From relaxation to road safety and resuscitation, Hartpury students learn how to stay safe, healthy and happy at Wellfest


There was a festival feel on campus yesterday as Hartpury students enjoyed a fun and fact-filled day dedicated to helping them keep their minds and bodies healthy and happy.

The College, with the support of the Gloucestershire Road Safety Partnership and Gloucestershire Healthy Living and Learning, hosted an action-packed ‘WellFest’ day that offered around 300 students the chance to take part in activities and educational workshops.

While the focus of last year’s ‘Drive for Life, Safe and Social Driving’ day was about staying safe on our roads and encouraging respect for all road users, the event was expanded this year to promote general wellbeing.

The students attended workshops on anti-bullying, PREVENT (training and awareness as part of the Government’s anti-radicalisation strategy), mental health first aid, cyber-bullying and prevention of drink and drugs driving. They also watched an anti-bullying theatre production by Robert Higgs.

Nick Gazzard from the Hollie Gazzard Trust opened the event and the Trust, alongside Gloucestershire Domestic Abuse Support Services, talked to young people about how they can deal with abuse and where they can go for help, as well as launching the new ‘Hollie Guard’ personal safety app.

Students were able to climb aboard the NHS Information Bus, learn how to resuscitate people safely, have their blood pressure taken, post their thoughts on a ‘positivity tree’ and kick back for a relaxation session run by the 2Gether NHS Foundation Trust.

Elise Watkins, 16, from Whitminster, who is studying for a BTEC Level 3 Diploma in Horse Management (Business), said: “I think it’s brilliant that this event has been put on for us and I’ve learned some really helpful lessons about how to stay safe and keep well.

“The relaxation session was amazing. We were shown how to put images in our head that take us to a completely different place. I’m sure the techniques I learned will really help me cope with stress in the future.”

On the road safety front, Hartpury students were able to witness a hard-hitting road traffic collision (RTC) scene and investigation and see first-hand the actions of the emergency services and the impact on them, as well as the people involved in the collision.

Students were also able to sit on a seatbelt sled, where they felt the impact of hitting a vehicle at seven miles per hour, together with trying their hand at driving go-karts and walking a line with distraction goggles, which simulates the effects of driving under the influence of drink and drugs

Josh Morland, 16, a student on the BTEC Level 3 Extended Diploma in Agriculture, said: “It’s really surprising how much of an impact you feel only travelling at only seven miles per hour, and you realise what could happen if you weren’t wearing a seatbelt, especially if you were travelling any faster.

“I had a go at the go karting too. It was quite a shock for us all seeing how impaired your reactions are when you’re over the limit. I could barely see! All the things I’ve learned today would definitely make me more cautious and responsible when I’m driving.”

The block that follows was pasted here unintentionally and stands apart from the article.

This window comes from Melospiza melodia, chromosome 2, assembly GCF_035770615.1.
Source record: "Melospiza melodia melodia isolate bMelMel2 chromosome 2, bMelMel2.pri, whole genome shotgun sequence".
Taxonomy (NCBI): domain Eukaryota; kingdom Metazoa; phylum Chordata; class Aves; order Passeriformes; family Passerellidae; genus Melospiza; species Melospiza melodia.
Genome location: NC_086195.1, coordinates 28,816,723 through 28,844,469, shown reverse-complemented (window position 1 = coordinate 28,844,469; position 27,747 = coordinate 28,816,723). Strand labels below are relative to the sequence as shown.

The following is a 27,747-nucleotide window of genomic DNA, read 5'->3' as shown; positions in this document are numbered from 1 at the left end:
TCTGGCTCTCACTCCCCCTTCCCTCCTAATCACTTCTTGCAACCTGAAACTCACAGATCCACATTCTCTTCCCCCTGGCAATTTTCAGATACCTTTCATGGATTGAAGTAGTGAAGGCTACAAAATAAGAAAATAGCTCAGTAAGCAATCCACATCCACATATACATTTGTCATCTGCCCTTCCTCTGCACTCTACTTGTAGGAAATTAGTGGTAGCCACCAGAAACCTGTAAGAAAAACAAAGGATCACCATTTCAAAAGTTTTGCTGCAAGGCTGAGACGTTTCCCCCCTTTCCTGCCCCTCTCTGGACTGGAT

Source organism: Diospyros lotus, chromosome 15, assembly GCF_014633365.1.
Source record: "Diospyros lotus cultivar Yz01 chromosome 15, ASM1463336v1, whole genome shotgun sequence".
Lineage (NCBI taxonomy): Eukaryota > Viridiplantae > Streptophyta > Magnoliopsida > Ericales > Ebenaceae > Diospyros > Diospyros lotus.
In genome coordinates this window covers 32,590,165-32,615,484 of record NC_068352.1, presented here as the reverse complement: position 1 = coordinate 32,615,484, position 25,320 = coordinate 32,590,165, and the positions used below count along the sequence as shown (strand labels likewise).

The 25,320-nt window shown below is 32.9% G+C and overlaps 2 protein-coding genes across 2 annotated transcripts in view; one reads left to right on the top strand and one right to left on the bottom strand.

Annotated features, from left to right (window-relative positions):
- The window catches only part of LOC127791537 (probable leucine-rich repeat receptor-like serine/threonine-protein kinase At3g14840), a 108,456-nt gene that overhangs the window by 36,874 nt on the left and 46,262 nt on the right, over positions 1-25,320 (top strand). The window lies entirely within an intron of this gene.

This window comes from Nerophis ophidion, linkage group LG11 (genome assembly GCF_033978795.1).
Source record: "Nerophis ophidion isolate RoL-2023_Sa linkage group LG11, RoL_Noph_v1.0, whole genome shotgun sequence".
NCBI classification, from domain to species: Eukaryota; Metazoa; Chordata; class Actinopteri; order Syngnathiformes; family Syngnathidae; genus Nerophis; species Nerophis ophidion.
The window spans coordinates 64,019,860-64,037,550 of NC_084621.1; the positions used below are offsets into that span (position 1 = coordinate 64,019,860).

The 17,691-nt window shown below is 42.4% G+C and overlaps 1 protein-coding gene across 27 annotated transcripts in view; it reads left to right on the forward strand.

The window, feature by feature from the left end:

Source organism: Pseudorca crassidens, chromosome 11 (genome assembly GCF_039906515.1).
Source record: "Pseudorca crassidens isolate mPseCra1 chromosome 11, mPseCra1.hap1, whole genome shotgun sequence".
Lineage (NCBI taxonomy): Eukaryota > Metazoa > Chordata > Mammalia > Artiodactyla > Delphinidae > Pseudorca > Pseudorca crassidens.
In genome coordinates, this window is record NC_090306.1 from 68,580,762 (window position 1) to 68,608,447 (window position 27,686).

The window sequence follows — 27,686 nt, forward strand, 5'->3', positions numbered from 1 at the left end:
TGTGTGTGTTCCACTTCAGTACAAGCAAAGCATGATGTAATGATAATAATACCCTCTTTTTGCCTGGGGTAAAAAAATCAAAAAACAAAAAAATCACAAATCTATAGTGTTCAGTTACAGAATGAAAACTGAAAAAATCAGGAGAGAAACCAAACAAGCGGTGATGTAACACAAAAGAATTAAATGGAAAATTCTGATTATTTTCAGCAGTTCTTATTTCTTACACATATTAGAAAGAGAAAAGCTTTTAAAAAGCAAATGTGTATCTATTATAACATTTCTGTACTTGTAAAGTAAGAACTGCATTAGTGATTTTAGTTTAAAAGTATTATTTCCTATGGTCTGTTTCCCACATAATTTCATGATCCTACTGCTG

Hartpury Principal, Russell Marchant, said: “It was fantastic seeing so many of our students interacting so enthusiastically with all of the different organisations at Wellfest. We were determined to make the event even bigger and better this year and it was a great opportunity for our students to access all the information and advice they need in one place.

“What they have learned today will help them stay safe and well as they become adults and, just as importantly, they will know where they can turn to for help in the future.”

Gloucestershire’s Police and Crime Commissioner, Martin Surl,said: “Encouraging young people to drive more safely and responsibly is something I care deeply about - that’s why I made it one of the priorities of my police and crime plan.

“Wellfest has enabled this message to be delivered really effectively and powerfully to the students at Hartpury, who are at an age where they are most at risk of being hurt in a road traffic collision. The lessons the Hartpury students have learned today could save their lives.”

Jan Courtney, the Lead for Health and Wellbeing (Education and Learning) at Gloucestershire County Council, said: “It was a privilege to present Hartpury with the Gloucestershire Healthy Living and Learning Award today, especially as it is the first Further Education college in Gloucestershire to earn this accolade.

“I know how committed Hartpury is to promoting the health and wellbeing of its students and Wellfest is simply an extension of the good work that is already going on here. The students have really engaged with the activities and the organisations and we’re looking forward to continuing to work closely with the college on future initiatives.”

Exhibitors at the event also included the Samaritans, Gloucester City Safe, the Bullying Intervention Group, Sun Safety, the British Horse Society, Young Gloucestershire, Gloucestershire Young Carers, Young Farmers, Hope Support Services, the Rethink (Gloucestershire Self-Harm), Independence Trust and Winston’s Wish.

The Road Safety Partnership also talked to students about staying safe on the road and Gloucestershire Fire and Rescue Service demonstrated extracting casualties from a crashed car.

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